It’s a small consolation for everything that didn’t happen this summer. The projects that didn’t get finished. The friends that never got hung out with. The people that never got met. The dress that never got worn. That beach/park/patio with the twinkly lights you didn’t spend enough time in. That album you didn’t listen to. That song you didn’t dance to. That ONE hot night you should’ve gone out, and stayed out, but didn’t. The superhero costume you were gonna make for your nephew’s fourth birthday. The health problems that never got sorted.That flight you didn't book. That recipe with the figs and the cheese. The road trip to Detroit. The books you didn’t read. Oh god, don’t even think about the books.
Which is what brought me to the park that late afternoon in the first place – an opportunity to continue reading Rebecca Solnit’s The Faraway Nearby which I had started two months before. And because the Universe is the way it is, and because Rebecca Solnit is, quite frankly, The Shit, I came across this passage – where she writes about making apricot preserves - just as I was in the thick of this sappy wistfulness:
I wish that I could put up yesterday’s evening sky for all posterity, could preserve a night of love, the sound of a mountain stream, a realization as it sets my mind afire, a dance, a day of harmony, ten thousand glorious days of clouds that will instead vanish and never be seen again, line them up in jars where they might be admired in the interim and tasted again as needed.Sentimental,I know, but still. She had basically just crawled into my brain. Because what I wouldn’t have done to put up a handful of those moonlit evenings, as well as that very moment itself – the (finally!) hot sun on my shoulders, the soft quilted picnic blanket (that I have yet to finish quilting) under my legs, the smell of the pond (whatever, I like that smell) – the last of the very few summery feelings I’d had all year. It was all too much. I packed up my shit, I rode back to the studio, and for christ’s sake I made a fucking necklace.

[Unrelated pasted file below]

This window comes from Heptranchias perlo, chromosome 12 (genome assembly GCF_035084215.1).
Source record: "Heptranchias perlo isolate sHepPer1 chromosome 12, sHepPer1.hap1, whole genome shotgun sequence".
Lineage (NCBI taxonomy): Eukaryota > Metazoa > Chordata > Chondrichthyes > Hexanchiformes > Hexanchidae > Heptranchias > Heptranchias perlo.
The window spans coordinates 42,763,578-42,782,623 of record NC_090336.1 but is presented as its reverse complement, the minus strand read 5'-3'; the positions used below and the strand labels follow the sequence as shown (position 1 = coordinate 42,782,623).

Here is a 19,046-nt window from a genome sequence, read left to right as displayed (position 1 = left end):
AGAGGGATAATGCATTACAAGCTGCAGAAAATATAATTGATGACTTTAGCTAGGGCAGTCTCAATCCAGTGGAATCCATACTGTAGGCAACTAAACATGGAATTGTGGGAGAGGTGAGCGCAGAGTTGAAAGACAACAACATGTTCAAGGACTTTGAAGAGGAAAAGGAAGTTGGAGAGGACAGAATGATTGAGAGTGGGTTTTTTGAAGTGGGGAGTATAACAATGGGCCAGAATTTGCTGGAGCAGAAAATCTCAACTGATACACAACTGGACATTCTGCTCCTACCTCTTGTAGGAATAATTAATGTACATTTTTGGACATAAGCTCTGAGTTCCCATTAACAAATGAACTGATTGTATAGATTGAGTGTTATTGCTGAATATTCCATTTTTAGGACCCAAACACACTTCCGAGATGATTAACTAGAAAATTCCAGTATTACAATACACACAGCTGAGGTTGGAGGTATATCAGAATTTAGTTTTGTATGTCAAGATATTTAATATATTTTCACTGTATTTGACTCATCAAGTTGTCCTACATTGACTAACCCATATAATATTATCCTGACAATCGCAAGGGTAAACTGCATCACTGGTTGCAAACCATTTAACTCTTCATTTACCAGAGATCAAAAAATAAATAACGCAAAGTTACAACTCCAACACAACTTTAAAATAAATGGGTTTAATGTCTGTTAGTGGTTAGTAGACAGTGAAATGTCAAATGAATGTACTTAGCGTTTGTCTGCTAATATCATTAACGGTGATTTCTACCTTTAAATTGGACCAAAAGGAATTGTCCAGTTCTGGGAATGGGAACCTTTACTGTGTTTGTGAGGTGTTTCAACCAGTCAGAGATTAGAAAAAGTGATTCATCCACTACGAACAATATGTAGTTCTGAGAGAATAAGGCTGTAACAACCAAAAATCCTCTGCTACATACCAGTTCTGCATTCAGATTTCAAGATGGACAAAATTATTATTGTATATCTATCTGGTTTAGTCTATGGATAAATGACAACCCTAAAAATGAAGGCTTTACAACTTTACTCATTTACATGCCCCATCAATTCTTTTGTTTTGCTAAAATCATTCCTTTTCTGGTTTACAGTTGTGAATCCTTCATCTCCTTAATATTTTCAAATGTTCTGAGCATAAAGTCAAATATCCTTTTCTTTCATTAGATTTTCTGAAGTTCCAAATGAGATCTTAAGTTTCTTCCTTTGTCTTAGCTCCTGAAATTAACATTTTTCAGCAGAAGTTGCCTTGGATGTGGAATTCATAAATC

It has four Full Moons. Each one occurs in a month during which I experience some kind of major attitudinal shift or upheaval about life in general: the Harvest Moon in September, the Cold Moon (or Full Nights Moon) in December, the Pink Moon in April, and the Thunder Moon in July. How do I know about these moons? Because how could you not google various moon-related shit after the nights we’ve had?! Farmer’s Almanac, get familiar. A small cluster of twinkly pyrite stars hangs above them.